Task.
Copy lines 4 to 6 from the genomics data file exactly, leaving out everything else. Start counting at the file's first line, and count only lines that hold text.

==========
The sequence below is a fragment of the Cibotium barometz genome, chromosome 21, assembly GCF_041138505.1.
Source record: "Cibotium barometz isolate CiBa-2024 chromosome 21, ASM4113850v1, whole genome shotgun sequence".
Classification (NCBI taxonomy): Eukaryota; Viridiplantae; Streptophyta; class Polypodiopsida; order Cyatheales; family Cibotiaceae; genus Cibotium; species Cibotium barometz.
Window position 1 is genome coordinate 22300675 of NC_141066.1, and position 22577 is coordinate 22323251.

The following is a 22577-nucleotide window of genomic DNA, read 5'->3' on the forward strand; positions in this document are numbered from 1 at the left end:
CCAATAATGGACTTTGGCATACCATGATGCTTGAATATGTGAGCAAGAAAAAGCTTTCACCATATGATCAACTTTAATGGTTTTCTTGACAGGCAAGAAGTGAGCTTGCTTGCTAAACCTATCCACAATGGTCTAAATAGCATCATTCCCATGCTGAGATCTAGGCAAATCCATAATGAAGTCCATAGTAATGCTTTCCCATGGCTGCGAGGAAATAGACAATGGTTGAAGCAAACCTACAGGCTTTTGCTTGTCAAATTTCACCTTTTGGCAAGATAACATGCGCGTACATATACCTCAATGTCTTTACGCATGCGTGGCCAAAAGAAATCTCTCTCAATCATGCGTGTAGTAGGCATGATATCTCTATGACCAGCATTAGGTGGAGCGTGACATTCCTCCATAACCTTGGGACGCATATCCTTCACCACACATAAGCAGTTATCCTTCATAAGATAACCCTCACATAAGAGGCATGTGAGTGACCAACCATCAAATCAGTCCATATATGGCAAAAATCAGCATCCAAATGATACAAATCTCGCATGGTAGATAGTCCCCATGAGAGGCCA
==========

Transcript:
Window position 1 is genome coordinate 22300675 of NC_141066.1, and position 22577 is coordinate 22323251.

The following is a 22577-nucleotide window of genomic DNA, read 5'->3' on the forward strand; positions in this document are numbered from 1 at the left end:
CCAATAATGGACTTTGGCATACCATGATGCTTGAATATGTGAGCAAGAAAAAGCTTTCACCATATGATCAACTTTAATGGTTTTCTTGACAGGCAAGAAGTGAGCTTGCTTGCTAAACCTATCCACAATGGTCTAAATAGCATCATTCCCATGCTGAGATCTAGGCAAATCCATAATGAAGTCCATAGTAATGCTTTCCCATGGCTGCGAGGAAATAGACAATGGTTGAAGCAAACCTACAGGCTTTTGCTTGTCAAATTTCACCTTTTGGCAAGATAACATGCGCGTACATATACCTCAATGTCTTTACGCATGCGTGGCCAAAAGAAATCTCTCTCAATCATGCGTGTAGTAGGCATGATATCTCTATGACCAGCATTAGGTGGAGCGTGACATTCCTCCATAACCTTGGGACGCATATCCTTCACCACACATAAGCAGTTATCCTTCATAAGATAACCCTCACATAAGAGGCATGTGAGTGACCAACCATCAAATCAGTCCATATATGGCAAAAATCAGCATCCAAATGATACAAATCTCGCATGGTAGATAGTCCCCATGAGAGGCCA